Florestan and other farmers have been watching mining crews take tens of thousands of samples from every hill and dale for years, all across the north.
“They don’t even ask you who owns what land,” noted peasant organizer Arnolt Jean, who lives in Lakwèv, near the Dominican border. “They come, they take big chunks and put them in their knapsacks, and they leave. All of us are just watching. We need a government that controls what is going on, because we don’t have the capacity to do that.”
In his community, people have been panning for gold and digging their own tunnels for generations. A day’s or week’s work might result in nothing, but it might also bring up to $50 worth of gold, although Dominican buyers usually pay only about half market price. Still, with most families too poor to even send all their children to school, many take to the hillsides with picks and shovels and to the rivers with pans once they have planted their crops. The landscape is pitted with holes. The rivers run brown with mud.
“Our country is poor, but what is underground could make us not poor any more,” Arnolt said. “But since our wealth remains underground, it’s the rich who come with their fancy equipment to dig it out. The people who live on top the land stay poor, while the rich get even richer.”
This investigation was produced in partnership with Haïti Liberté. It was made possible in part by a grant from the Pulitzer Center on Crisis Reporting.
HaitiGrassroots Watch – http://www.haitigrassrootswatch.org – is a partnership of AlterPresse, the Society of the Animation of Social Communication (SAKS), the Network of Women Community Radio Broadcasters (REFRAKA), community radio stations from the Association of Haitian Community Media and students from the Journalism Laboratory at the State University of Haiti.
Haiti’s Grim History of Being “Open for Business”
The gold mines planned for Haiti’s north come on the heels of centuries of foreign investment in – and extraction of – the country’s minerals as well as other natural and agricultural resources.
1492: Writing in his journal during his first voyage, Christopher Columbus said the people of what would later be called “Hispaniola” – today comprised of Haiti and the Dominican Republic – gave the sailors gold with “such generosity of heart and such joy that it was wonderful.” Every other entry has references like “great pieces of gold,” and “pieces of gold as large as the hand.” In the years that followed, hundreds of thousands, some say millions, of indigenous people died in gold mines and due to Spanish-borne diseases.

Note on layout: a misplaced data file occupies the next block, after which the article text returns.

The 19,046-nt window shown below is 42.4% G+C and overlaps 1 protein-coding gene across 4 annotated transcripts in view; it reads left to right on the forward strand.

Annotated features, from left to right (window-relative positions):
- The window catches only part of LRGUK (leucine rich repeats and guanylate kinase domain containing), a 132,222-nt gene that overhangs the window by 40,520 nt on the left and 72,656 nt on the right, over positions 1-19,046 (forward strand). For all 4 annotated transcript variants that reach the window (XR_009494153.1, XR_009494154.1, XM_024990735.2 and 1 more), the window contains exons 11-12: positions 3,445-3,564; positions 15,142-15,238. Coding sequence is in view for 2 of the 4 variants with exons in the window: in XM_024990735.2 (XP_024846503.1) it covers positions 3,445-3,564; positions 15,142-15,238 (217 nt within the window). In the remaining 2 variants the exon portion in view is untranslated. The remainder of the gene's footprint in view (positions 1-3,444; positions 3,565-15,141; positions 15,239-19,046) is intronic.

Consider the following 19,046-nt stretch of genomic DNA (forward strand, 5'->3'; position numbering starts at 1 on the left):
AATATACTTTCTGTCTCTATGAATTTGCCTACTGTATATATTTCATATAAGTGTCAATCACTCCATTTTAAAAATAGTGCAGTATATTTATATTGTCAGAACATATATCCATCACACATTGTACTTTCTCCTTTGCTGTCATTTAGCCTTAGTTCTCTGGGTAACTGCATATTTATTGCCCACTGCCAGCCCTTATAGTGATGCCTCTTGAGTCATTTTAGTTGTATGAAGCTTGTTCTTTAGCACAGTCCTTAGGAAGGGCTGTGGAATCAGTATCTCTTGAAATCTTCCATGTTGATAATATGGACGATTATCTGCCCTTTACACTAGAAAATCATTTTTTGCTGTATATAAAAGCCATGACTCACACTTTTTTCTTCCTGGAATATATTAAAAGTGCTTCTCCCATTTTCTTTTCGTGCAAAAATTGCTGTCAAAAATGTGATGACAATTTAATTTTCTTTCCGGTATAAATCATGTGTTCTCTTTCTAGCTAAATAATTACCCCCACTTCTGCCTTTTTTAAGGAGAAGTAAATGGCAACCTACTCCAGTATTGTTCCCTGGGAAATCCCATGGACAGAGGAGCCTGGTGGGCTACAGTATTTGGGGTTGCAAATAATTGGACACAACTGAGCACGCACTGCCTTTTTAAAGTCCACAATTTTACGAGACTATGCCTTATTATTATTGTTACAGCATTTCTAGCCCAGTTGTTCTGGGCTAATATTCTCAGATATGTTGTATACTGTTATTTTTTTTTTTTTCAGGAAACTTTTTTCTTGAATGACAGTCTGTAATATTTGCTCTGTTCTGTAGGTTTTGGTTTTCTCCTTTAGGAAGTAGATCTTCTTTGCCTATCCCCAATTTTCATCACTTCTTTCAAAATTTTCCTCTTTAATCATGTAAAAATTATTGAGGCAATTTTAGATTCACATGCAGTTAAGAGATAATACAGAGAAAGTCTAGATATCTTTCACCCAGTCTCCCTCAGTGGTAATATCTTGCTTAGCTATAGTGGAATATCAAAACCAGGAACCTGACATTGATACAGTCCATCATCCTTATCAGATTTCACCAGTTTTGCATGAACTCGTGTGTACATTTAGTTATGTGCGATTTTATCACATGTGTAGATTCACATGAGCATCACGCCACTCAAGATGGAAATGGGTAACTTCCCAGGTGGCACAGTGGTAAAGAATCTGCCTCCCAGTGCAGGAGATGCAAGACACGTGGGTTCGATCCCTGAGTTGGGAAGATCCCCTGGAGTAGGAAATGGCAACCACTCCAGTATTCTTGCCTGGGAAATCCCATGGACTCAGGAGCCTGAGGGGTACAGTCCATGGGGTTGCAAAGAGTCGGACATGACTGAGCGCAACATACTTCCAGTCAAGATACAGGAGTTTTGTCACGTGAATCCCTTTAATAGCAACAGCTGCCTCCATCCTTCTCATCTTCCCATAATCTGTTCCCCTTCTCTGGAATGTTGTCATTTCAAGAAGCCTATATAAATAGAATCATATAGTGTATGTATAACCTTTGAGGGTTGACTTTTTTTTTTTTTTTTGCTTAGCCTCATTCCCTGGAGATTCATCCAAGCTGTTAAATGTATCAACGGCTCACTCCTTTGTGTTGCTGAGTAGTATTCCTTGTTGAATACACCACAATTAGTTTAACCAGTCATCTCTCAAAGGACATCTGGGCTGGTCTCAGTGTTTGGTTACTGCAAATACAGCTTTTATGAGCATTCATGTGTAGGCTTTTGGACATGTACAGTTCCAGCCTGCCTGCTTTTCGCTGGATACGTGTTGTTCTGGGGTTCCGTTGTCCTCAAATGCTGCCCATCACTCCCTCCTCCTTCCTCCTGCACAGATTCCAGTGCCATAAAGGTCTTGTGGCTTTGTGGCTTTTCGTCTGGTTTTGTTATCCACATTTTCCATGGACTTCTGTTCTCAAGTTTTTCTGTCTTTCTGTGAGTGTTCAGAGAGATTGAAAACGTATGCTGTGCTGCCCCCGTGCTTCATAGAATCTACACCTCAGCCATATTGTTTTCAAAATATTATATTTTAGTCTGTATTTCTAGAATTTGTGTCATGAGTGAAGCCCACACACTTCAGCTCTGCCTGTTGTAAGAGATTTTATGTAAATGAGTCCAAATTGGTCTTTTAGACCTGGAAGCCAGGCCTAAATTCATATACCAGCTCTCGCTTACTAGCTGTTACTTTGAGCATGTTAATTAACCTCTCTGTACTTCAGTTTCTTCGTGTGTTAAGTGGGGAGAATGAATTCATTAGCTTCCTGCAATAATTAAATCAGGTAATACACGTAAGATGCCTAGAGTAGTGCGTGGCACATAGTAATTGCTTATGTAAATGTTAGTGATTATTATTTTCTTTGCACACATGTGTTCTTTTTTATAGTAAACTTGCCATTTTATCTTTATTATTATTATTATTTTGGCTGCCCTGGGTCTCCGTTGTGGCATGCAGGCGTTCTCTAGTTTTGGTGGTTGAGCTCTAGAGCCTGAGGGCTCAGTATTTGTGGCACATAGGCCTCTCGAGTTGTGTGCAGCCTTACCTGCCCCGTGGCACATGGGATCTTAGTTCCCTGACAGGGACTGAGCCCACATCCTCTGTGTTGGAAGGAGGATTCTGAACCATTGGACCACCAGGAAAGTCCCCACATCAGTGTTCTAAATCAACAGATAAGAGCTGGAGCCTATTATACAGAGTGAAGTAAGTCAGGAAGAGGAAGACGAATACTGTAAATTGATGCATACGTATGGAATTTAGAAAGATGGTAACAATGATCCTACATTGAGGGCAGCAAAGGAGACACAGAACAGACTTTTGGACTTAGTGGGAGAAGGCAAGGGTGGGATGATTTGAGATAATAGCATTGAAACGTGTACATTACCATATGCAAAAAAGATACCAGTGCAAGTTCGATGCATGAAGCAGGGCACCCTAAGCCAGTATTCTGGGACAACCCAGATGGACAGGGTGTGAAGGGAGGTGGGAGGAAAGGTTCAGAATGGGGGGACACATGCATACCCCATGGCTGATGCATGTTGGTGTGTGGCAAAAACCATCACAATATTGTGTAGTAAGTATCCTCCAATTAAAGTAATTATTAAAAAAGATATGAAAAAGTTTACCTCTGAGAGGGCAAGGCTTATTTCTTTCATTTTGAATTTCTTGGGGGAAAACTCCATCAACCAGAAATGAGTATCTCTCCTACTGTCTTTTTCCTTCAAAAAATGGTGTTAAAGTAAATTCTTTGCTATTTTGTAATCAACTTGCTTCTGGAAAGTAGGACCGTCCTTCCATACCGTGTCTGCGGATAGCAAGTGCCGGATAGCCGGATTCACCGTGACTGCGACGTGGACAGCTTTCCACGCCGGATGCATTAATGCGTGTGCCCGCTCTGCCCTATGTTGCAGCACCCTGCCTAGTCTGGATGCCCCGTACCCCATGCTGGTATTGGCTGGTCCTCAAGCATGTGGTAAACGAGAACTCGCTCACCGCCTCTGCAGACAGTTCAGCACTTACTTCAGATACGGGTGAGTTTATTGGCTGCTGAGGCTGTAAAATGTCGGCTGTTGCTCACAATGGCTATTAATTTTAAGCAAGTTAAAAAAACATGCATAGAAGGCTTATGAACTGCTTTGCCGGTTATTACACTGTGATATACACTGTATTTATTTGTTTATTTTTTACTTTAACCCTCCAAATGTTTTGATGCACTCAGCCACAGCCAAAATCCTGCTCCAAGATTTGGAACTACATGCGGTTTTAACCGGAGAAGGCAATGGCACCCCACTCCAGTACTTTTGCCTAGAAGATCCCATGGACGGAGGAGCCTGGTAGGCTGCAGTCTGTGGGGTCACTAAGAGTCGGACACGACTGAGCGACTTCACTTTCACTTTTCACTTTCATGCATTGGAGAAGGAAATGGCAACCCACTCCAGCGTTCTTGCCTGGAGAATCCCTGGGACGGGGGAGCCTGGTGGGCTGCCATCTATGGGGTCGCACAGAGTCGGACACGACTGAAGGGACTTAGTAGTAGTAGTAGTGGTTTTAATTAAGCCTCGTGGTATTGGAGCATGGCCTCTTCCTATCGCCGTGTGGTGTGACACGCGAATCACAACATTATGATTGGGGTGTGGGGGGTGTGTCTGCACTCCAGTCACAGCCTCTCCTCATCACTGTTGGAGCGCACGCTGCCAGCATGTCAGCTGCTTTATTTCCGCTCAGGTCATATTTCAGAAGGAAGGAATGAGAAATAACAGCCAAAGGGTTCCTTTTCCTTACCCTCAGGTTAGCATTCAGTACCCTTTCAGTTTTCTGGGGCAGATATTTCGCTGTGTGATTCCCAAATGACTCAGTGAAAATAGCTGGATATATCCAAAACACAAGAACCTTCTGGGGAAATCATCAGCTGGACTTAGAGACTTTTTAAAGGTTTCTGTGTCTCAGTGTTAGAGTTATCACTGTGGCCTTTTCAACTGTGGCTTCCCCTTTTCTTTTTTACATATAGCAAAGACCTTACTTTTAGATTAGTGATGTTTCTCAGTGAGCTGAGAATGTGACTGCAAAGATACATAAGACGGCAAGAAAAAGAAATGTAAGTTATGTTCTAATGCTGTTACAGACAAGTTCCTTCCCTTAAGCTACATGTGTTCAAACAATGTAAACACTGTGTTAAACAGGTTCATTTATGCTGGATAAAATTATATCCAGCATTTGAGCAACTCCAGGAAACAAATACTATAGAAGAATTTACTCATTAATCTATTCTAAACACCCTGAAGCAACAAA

A decade after Columbus’ first trip, the Spanish crown was already getting its “royal fifth” (20% of all gold found) from the Caribbean, collecting 8,000 ducats (about 884 ounces) in 1503, and about 120,000 ducats (13,272 ounces) in 1518.
1697-1804: The labor of an estimated 800,000 African slaves earned the French colony the nickname “Pearl of the Antilles” because of the massive wealth produced for the French crown and French investors exporting sugar, coffee and indigo. According to some researchers, by 1789 the colony exported one-half the world’s coffee and accounted for about 40% of France’s foreign trade.
1857: U.S. sea captain Peter Duncan proclaimed La Navasse Island, off Haiti’s lower “arm,” a “U.S. territory” under the 1856 U.S. Guano Island Act, which proclaimed that any U.S. citizen could take “peaceable possession” of any guano-rich “island, rock or key” that is “not within the lawful jurisdiction of any other Government.” Guano – bird dung – was in high demand as a fertilizer.
La Navasse was part of Haiti, but no matter. The U.S. claimed the island and a company town was built to “mine” the dung. Today, the company is long gone, but La Navasse is still considered a U.S. territory by Washington. But Haiti still claims La Navasse and lists the island as national territory in its 1987 Constitution.
1910: Hayti Mines Company, based in New York, bought Compagnie Minière de Terre-Neuve. Over 10 years, the company exported 436 tons of copper ore. No more information is available.
1911: W.R. Grace backed U.S. entrepreneur James MacDonald, allowing him to take over Haiti’s National Railroad Company. In exchange for promising to build a railway from Port-au-Prince to the northern city of Cap-Haïtien, MacDonald was given 50-year concessions for all the land alongside the eventual 320-kilometer railway line for banana plantations – two kilometers in each direction – as well as a 50-year monopoly on banana exports. The MacDonald Company issued US$35 million worth of bonds which were 60% guaranteed by the Haitian government. MacDonald failed and fled. During the 1915-1934 U.S. occupation, the Haitian government was forced to pay out over $4 million to investors.
1915-1934: U.S. occupation of Haiti. Explained President Woodrow Wilson in 1913: “Our responsibility to the American people demands that we assist American investors in Haiti.” In 1914, U.S. Marines seized Haiti’s gold reserves, and within months U.S. Marines invaded again to begin the longest of all U.S. military occupations.